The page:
Date: 10 Jul 1932
John Duggan and Patrick Galvin were found dead in a field with their throats cut.
Their bodies were found by two men engaged in the locality as pea pickers that had been sleeping nearby in the meadow. They found them on the Sunday morning as they were going to a brook for some water. They said that they didn't hear any quarrelling, groaning or shouting on the Saturday night.
They were found on the edge of a plantation just off the main Ross-Monmouth road between two and three miles from Ross.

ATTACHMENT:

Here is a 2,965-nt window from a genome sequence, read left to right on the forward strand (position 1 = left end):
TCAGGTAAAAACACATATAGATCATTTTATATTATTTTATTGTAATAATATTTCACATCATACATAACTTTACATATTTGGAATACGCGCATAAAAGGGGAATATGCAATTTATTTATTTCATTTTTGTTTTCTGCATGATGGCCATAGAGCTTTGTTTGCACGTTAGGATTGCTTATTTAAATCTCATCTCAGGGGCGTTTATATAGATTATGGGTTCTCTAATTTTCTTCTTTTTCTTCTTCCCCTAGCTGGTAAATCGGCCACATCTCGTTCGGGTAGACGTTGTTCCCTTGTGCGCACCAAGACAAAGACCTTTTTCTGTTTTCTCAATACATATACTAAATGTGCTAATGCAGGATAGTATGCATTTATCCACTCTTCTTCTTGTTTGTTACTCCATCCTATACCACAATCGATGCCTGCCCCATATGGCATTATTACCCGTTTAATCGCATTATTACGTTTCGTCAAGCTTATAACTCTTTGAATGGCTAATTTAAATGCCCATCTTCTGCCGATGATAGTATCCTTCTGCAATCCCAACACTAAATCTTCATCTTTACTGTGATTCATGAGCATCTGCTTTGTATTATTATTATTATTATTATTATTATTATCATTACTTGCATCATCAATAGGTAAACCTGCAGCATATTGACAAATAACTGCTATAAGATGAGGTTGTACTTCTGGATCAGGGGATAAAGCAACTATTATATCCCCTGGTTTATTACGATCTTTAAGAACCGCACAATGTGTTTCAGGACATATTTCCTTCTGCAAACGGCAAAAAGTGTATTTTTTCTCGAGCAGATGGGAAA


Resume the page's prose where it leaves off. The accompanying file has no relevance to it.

They were described as Irishmen of the tramping fraternity. They were also thought to have been old soldiers and to have been discharged from the Army with good characters at the end of the war.
It was said that Patrick Galvin's throat wounds were not self-inflicted, but that John Duggan's injuries were such as might be found in the case of suicide by a right-handed man.
When they were found they were said to have had the usual accoutrements for tramping and preparing meals.
see Gloucestershire Echo - Tuesday 19 July 1932
see Gloucester Citizen - Monday 11 July 1932
see Western Daily Press - Tuesday 12 July 1932
see Gloucestershire Echo - Monday 18 July 1932